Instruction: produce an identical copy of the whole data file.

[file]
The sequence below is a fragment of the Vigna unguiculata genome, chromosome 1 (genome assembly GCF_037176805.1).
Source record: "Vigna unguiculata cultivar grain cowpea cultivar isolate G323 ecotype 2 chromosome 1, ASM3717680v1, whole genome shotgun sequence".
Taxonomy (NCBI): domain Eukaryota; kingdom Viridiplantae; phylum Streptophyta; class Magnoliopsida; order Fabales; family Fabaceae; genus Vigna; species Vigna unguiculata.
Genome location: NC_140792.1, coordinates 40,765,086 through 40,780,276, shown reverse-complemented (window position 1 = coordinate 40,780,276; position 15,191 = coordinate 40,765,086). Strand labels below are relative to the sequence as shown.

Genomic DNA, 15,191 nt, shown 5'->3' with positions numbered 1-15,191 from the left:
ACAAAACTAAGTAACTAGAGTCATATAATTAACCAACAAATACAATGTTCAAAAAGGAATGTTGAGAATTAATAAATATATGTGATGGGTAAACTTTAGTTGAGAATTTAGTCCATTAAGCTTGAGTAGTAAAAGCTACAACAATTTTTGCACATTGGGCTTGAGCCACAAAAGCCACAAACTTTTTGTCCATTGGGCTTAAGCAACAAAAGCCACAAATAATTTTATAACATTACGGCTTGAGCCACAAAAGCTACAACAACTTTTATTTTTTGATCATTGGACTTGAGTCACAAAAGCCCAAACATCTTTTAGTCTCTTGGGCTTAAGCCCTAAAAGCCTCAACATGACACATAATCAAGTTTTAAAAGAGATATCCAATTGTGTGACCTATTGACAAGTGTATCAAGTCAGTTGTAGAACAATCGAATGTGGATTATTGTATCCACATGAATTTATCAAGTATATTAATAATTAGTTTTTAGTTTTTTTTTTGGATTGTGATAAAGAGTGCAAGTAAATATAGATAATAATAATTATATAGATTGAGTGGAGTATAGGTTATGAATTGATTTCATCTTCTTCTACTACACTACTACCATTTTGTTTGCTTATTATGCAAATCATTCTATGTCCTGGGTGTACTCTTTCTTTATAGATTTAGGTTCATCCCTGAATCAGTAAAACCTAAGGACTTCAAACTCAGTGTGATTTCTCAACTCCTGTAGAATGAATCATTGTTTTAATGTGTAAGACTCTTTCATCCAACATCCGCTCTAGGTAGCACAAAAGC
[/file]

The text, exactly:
The sequence below is a fragment of the Vigna unguiculata genome, chromosome 1 (genome assembly GCF_037176805.1).
Source record: "Vigna unguiculata cultivar grain cowpea cultivar isolate G323 ecotype 2 chromosome 1, ASM3717680v1, whole genome shotgun sequence".
Taxonomy (NCBI): domain Eukaryota; kingdom Viridiplantae; phylum Streptophyta; class Magnoliopsida; order Fabales; family Fabaceae; genus Vigna; species Vigna unguiculata.
Genome location: NC_140792.1, coordinates 40,765,086 through 40,780,276, shown reverse-complemented (window position 1 = coordinate 40,780,276; position 15,191 = coordinate 40,765,086). Strand labels below are relative to the sequence as shown.

Genomic DNA, 15,191 nt, shown 5'->3' with positions numbered 1-15,191 from the left:
ACAAAACTAAGTAACTAGAGTCATATAATTAACCAACAAATACAATGTTCAAAAAGGAATGTTGAGAATTAATAAATATATGTGATGGGTAAACTTTAGTTGAGAATTTAGTCCATTAAGCTTGAGTAGTAAAAGCTACAACAATTTTTGCACATTGGGCTTGAGCCACAAAAGCCACAAACTTTTTGTCCATTGGGCTTAAGCAACAAAAGCCACAAATAATTTTATAACATTACGGCTTGAGCCACAAAAGCTACAACAACTTTTATTTTTTGATCATTGGACTTGAGTCACAAAAGCCCAAACATCTTTTAGTCTCTTGGGCTTAAGCCCTAAAAGCCTCAACATGACACATAATCAAGTTTTAAAAGAGATATCCAATTGTGTGACCTATTGACAAGTGTATCAAGTCAGTTGTAGAACAATCGAATGTGGATTATTGTATCCACATGAATTTATCAAGTATATTAATAATTAGTTTTTAGTTTTTTTTTTGGATTGTGATAAAGAGTGCAAGTAAATATAGATAATAATAATTATATAGATTGAGTGGAGTATAGGTTATGAATTGATTTCATCTTCTTCTACTACACTACTACCATTTTGTTTGCTTATTATGCAAATCATTCTATGTCCTGGGTGTACTCTTTCTTTATAGATTTAGGTTCATCCCTGAATCAGTAAAACCTAAGGACTTCAAACTCAGTGTGATTTCTCAACTCCTGTAGAATGAATCATTGTTTTAATGTGTAAGACTCTTTCATCCAACATCCGCTCTAGGTAGCACAAAAGC